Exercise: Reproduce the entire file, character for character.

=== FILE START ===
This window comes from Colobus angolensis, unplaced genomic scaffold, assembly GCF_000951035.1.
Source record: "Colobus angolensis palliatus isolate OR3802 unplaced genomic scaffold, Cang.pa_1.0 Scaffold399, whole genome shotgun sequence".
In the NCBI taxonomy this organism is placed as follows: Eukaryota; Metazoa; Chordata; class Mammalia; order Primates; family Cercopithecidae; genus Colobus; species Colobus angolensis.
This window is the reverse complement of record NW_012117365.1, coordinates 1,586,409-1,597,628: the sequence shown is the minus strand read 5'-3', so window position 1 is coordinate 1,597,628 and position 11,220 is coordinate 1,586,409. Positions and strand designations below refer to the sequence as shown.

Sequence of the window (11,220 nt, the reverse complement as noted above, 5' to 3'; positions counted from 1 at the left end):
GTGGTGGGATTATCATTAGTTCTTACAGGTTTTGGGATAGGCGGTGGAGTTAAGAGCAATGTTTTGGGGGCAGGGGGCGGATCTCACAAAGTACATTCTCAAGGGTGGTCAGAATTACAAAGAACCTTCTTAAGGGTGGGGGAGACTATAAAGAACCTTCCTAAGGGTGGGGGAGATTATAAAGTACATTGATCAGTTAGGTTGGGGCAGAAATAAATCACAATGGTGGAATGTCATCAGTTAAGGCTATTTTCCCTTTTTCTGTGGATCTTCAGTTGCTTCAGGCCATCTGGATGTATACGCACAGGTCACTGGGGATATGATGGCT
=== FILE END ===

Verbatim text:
This window comes from Colobus angolensis, unplaced genomic scaffold, assembly GCF_000951035.1.
Source record: "Colobus angolensis palliatus isolate OR3802 unplaced genomic scaffold, Cang.pa_1.0 Scaffold399, whole genome shotgun sequence".
In the NCBI taxonomy this organism is placed as follows: Eukaryota; Metazoa; Chordata; class Mammalia; order Primates; family Cercopithecidae; genus Colobus; species Colobus angolensis.
This window is the reverse complement of record NW_012117365.1, coordinates 1,586,409-1,597,628: the sequence shown is the minus strand read 5'-3', so window position 1 is coordinate 1,597,628 and position 11,220 is coordinate 1,586,409. Positions and strand designations below refer to the sequence as shown.

Sequence of the window (11,220 nt, the reverse complement as noted above, 5' to 3'; positions counted from 1 at the left end):
GTGGTGGGATTATCATTAGTTCTTACAGGTTTTGGGATAGGCGGTGGAGTTAAGAGCAATGTTTTGGGGGCAGGGGGCGGATCTCACAAAGTACATTCTCAAGGGTGGTCAGAATTACAAAGAACCTTCTTAAGGGTGGGGGAGACTATAAAGAACCTTCCTAAGGGTGGGGGAGATTATAAAGTACATTGATCAGTTAGGTTGGGGCAGAAATAAATCACAATGGTGGAATGTCATCAGTTAAGGCTATTTTCCCTTTTTCTGTGGATCTTCAGTTGCTTCAGGCCATCTGGATGTATACGCACAGGTCACTGGGGATATGATGGCT